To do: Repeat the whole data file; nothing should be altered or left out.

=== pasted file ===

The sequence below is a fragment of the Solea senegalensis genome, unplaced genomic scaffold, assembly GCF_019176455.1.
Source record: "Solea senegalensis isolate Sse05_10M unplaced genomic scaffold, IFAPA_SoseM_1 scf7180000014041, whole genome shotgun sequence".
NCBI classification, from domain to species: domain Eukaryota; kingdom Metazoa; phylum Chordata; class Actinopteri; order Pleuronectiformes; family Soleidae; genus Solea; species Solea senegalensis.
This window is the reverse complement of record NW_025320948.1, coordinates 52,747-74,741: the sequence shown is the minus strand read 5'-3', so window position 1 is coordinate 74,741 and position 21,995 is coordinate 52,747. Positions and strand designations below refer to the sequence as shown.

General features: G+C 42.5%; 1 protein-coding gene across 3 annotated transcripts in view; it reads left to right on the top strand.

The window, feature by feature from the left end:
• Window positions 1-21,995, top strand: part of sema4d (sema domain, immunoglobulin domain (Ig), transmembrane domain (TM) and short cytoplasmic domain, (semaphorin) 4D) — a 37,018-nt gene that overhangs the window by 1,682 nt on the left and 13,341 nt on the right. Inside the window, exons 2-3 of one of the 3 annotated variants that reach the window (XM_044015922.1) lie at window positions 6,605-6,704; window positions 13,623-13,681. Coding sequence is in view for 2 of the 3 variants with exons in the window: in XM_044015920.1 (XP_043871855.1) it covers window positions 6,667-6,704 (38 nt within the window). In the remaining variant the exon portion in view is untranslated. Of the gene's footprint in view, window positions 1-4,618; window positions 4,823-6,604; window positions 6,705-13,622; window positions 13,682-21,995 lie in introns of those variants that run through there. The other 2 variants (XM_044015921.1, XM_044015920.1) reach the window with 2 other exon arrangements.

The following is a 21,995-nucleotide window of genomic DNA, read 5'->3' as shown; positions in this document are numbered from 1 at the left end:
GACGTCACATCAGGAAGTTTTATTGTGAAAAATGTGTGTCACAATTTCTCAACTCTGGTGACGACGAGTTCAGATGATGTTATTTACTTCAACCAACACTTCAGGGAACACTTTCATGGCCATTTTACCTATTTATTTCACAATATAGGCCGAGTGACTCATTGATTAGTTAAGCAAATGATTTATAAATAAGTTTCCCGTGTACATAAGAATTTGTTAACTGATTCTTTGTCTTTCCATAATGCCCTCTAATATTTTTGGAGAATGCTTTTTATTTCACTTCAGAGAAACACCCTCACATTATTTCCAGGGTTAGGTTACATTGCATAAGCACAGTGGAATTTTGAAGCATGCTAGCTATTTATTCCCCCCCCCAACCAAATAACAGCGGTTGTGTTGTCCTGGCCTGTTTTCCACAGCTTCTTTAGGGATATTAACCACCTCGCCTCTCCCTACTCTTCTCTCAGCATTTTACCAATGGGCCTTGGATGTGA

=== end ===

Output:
The sequence below is a fragment of the Solea senegalensis genome, unplaced genomic scaffold, assembly GCF_019176455.1.
Source record: "Solea senegalensis isolate Sse05_10M unplaced genomic scaffold, IFAPA_SoseM_1 scf7180000014041, whole genome shotgun sequence".
NCBI classification, from domain to species: domain Eukaryota; kingdom Metazoa; phylum Chordata; class Actinopteri; order Pleuronectiformes; family Soleidae; genus Solea; species Solea senegalensis.
This window is the reverse complement of record NW_025320948.1, coordinates 52,747-74,741: the sequence shown is the minus strand read 5'-3', so window position 1 is coordinate 74,741 and position 21,995 is coordinate 52,747. Positions and strand designations below refer to the sequence as shown.

General features: G+C 42.5%; 1 protein-coding gene across 3 annotated transcripts in view; it reads left to right on the top strand.

The window, feature by feature from the left end:
• Window positions 1-21,995, top strand: part of sema4d (sema domain, immunoglobulin domain (Ig), transmembrane domain (TM) and short cytoplasmic domain, (semaphorin) 4D) — a 37,018-nt gene that overhangs the window by 1,682 nt on the left and 13,341 nt on the right. Inside the window, exons 2-3 of one of the 3 annotated variants that reach the window (XM_044015922.1) lie at window positions 6,605-6,704; window positions 13,623-13,681. Coding sequence is in view for 2 of the 3 variants with exons in the window: in XM_044015920.1 (XP_043871855.1) it covers window positions 6,667-6,704 (38 nt within the window). In the remaining variant the exon portion in view is untranslated. Of the gene's footprint in view, window positions 1-4,618; window positions 4,823-6,604; window positions 6,705-13,622; window positions 13,682-21,995 lie in introns of those variants that run through there. The other 2 variants (XM_044015921.1, XM_044015920.1) reach the window with 2 other exon arrangements.

The following is a 21,995-nucleotide window of genomic DNA, read 5'->3' as shown; positions in this document are numbered from 1 at the left end:
GACGTCACATCAGGAAGTTTTATTGTGAAAAATGTGTGTCACAATTTCTCAACTCTGGTGACGACGAGTTCAGATGATGTTATTTACTTCAACCAACACTTCAGGGAACACTTTCATGGCCATTTTACCTATTTATTTCACAATATAGGCCGAGTGACTCATTGATTAGTTAAGCAAATGATTTATAAATAAGTTTCCCGTGTACATAAGAATTTGTTAACTGATTCTTTGTCTTTCCATAATGCCCTCTAATATTTTTGGAGAATGCTTTTTATTTCACTTCAGAGAAACACCCTCACATTATTTCCAGGGTTAGGTTACATTGCATAAGCACAGTGGAATTTTGAAGCATGCTAGCTATTTATTCCCCCCCCCAACCAAATAACAGCGGTTGTGTTGTCCTGGCCTGTTTTCCACAGCTTCTTTAGGGATATTAACCACCTCGCCTCTCCCTACTCTTCTCTCAGCATTTTACCAATGGGCCTTGGATGTGA